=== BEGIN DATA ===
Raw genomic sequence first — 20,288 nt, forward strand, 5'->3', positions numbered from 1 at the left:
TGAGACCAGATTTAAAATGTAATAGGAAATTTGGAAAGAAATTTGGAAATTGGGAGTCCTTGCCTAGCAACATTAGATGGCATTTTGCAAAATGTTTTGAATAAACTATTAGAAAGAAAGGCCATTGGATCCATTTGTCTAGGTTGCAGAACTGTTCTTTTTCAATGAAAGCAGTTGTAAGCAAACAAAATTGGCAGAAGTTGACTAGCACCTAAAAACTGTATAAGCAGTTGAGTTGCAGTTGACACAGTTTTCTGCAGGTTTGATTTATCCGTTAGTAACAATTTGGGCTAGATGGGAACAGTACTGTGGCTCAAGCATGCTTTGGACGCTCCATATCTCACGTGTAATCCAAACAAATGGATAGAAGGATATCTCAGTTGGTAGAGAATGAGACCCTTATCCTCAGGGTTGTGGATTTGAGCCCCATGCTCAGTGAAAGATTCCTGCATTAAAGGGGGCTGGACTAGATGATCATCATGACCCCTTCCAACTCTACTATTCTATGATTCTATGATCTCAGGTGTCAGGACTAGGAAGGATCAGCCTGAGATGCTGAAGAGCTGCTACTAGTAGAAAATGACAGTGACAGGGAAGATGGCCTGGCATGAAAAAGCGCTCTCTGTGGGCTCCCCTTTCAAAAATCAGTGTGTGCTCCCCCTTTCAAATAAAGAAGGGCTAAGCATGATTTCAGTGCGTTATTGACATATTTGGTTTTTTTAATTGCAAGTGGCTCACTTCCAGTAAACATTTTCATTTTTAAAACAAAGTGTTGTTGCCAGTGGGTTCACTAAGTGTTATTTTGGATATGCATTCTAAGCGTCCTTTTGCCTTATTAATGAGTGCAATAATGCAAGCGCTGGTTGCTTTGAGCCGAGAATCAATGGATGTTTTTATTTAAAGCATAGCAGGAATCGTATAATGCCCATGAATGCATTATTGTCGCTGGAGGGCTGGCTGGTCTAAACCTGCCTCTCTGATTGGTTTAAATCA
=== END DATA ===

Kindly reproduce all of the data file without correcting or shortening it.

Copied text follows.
Raw genomic sequence first — 20,288 nt, forward strand, 5'->3', positions numbered from 1 at the left:
TGAGACCAGATTTAAAATGTAATAGGAAATTTGGAAAGAAATTTGGAAATTGGGAGTCCTTGCCTAGCAACATTAGATGGCATTTTGCAAAATGTTTTGAATAAACTATTAGAAAGAAAGGCCATTGGATCCATTTGTCTAGGTTGCAGAACTGTTCTTTTTCAATGAAAGCAGTTGTAAGCAAACAAAATTGGCAGAAGTTGACTAGCACCTAAAAACTGTATAAGCAGTTGAGTTGCAGTTGACACAGTTTTCTGCAGGTTTGATTTATCCGTTAGTAACAATTTGGGCTAGATGGGAACAGTACTGTGGCTCAAGCATGCTTTGGACGCTCCATATCTCACGTGTAATCCAAACAAATGGATAGAAGGATATCTCAGTTGGTAGAGAATGAGACCCTTATCCTCAGGGTTGTGGATTTGAGCCCCATGCTCAGTGAAAGATTCCTGCATTAAAGGGGGCTGGACTAGATGATCATCATGACCCCTTCCAACTCTACTATTCTATGATTCTATGATCTCAGGTGTCAGGACTAGGAAGGATCAGCCTGAGATGCTGAAGAGCTGCTACTAGTAGAAAATGACAGTGACAGGGAAGATGGCCTGGCATGAAAAAGCGCTCTCTGTGGGCTCCCCTTTCAAAAATCAGTGTGTGCTCCCCCTTTCAAATAAAGAAGGGCTAAGCATGATTTCAGTGCGTTATTGACATATTTGGTTTTTTTAATTGCAAGTGGCTCACTTCCAGTAAACATTTTCATTTTTAAAACAAAGTGTTGTTGCCAGTGGGTTCACTAAGTGTTATTTTGGATATGCATTCTAAGCGTCCTTTTGCCTTATTAATGAGTGCAATAATGCAAGCGCTGGTTGCTTTGAGCCGAGAATCAATGGATGTTTTTATTTAAAGCATAGCAGGAATCGTATAATGCCCATGAATGCATTATTGTCGCTGGAGGGCTGGCTGGTCTAAACCTGCCTCTCTGATTGGTTTAAATCA